discrimination or preference, shall
forever be allowed. No religious test
shall be required for the exercise of civil
or political rights.
• MEANING OF RELIGIOUS FREEDOM - The right of a man to worship God, and to entertain such
religious views as appeal to his individual conscience, without dictation or interference by any
person or power, civil or ecclesiastical.
• 8. MEANING OF RELIGION – all forms of belief in the existence of superior beings exercising power
over human beings and imposing rules of conduct with future state of rewards or punishments.
ASPECTS OF RELIGIOUS FREEDOM 1. The separation of Church and State. 2. The freedom of
religious profession and worship. FREEDOM OF RELIGIOUS PROFESSION AND WORSHIP 1. Freedom
to believe in a religion. 2. Freedom to act in accordance with such belief. RIGHT TO DISSEMINATE
RELIGIOUS BELIEFS 1. Relationship with right to believe. 2. Justification for restraint of right.
LICENSE FEE OR TAX ON SALE OF RELIGIOUS ARTICLES 1. Permission or condition for exercise of
right. 2. Imposition of financial burden after exercise of right. RELIGIOUS TEST PROHIBITED 1.
Meaning of terms a. A religious test is one demanding the avowal or repudiation of a certain
religious beliefs before the performance of any act. b. The expression of civil political rights (supra)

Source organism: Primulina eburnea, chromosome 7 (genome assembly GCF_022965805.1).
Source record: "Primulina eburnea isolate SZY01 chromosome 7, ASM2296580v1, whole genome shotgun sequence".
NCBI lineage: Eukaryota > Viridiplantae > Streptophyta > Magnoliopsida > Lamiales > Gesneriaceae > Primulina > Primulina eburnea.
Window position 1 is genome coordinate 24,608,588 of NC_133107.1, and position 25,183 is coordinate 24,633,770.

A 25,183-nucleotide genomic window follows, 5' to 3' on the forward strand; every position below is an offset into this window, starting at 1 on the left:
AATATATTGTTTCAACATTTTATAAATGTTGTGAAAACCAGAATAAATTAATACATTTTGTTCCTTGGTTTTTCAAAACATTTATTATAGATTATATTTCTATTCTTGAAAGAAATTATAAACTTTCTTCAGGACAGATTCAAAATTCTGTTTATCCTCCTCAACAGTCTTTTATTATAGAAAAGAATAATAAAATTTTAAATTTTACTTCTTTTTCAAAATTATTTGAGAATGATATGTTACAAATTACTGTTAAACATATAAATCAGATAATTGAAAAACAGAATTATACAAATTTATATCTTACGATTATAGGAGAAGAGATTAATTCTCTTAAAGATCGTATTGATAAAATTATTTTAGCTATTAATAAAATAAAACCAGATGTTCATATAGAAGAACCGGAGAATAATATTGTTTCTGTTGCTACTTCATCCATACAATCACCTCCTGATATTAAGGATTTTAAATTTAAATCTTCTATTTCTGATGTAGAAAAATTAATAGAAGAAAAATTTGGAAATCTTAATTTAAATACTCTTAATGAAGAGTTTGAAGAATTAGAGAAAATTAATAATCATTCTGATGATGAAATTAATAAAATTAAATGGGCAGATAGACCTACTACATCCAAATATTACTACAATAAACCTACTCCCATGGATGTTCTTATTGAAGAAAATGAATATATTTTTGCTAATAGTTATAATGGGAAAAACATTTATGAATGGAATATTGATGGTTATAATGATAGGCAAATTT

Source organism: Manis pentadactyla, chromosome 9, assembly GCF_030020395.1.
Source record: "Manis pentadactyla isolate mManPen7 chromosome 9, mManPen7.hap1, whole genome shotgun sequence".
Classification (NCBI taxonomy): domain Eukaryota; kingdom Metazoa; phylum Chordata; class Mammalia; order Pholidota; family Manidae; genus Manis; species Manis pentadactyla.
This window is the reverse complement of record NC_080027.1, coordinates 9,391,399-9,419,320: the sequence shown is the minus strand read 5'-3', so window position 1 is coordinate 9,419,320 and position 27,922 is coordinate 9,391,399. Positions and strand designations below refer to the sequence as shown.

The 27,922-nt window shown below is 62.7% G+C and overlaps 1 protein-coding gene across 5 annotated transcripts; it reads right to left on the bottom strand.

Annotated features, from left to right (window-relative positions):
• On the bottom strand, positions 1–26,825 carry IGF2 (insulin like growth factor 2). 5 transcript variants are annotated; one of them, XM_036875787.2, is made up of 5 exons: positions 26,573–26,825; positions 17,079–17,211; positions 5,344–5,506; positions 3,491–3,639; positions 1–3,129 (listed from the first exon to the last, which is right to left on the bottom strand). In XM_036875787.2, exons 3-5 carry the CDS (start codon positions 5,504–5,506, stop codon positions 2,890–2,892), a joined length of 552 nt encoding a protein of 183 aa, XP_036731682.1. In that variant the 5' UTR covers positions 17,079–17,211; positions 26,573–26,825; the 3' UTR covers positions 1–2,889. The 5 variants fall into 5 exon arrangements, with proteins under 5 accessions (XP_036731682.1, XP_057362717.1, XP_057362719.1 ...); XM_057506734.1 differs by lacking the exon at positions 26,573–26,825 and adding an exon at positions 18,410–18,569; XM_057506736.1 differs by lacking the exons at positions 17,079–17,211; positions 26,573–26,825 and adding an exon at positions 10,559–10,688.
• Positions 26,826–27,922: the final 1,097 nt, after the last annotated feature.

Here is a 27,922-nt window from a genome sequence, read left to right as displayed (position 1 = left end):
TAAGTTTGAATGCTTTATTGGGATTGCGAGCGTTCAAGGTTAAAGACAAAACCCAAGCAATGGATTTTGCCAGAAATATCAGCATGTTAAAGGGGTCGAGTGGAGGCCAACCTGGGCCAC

is to be understood as including the individual right safeguarded by the Constitution and statutory
laws. REASON FOR PROVISION – Without such prohibition, religious freedom becomes
meaningless. The State without such a bar, notwithstanding the doctrine of its separation from the
Church, could in fact accord preference to a religious organization.
Bill of Rights
Section 6. The liberty of abode and of
changing the same within the limits
prescribed by law shall not be impaired
except upon lawful order of the court.
Neither shall the right to travel be
impaired except in the interest of
national security, public safety, or public
health, as may be provided by law.
right of a person to have his home in whatever place
chosen by him and thereafter to change it at will, and to go
where he pleases, without interference of any source.
• 9. LIMITATIONS ON THE RIGHT 1. Permissible interference.
– The right is qualified by the clauses “except upon lawful
order of the court” and “except in the interest of the
national security, and public safety or public health as may
be provided by law. 2. Intervention of the court. – Note that
under the second limitation, a court order is not necessary.
The determination of the proper executive officer
(President) is subject to judicial reviews. A person whose
liberty of abode is violated may petition for a writ of
habeas corpus against another holding him in detention.
Bill of Rights
• Section 7. The right of the people to
information on matters of public
concern shall be recognized. Access
to official records, and to documents
and papers pertaining to official acts,
transactions, or decisions, as well as to
government research data used as
basis for policy development, shall be
afforded the citizen, subject to such
limitations as may be provided by law.
• SEC. 7: The right of the people to information on matters of public
concern shall be recognized. Access to official records, and to
documents, and papers pertaining to official acts, transactions, or
decisions, as well as to government research data used as basis for
policy development, shall be afforded the citizen, subject to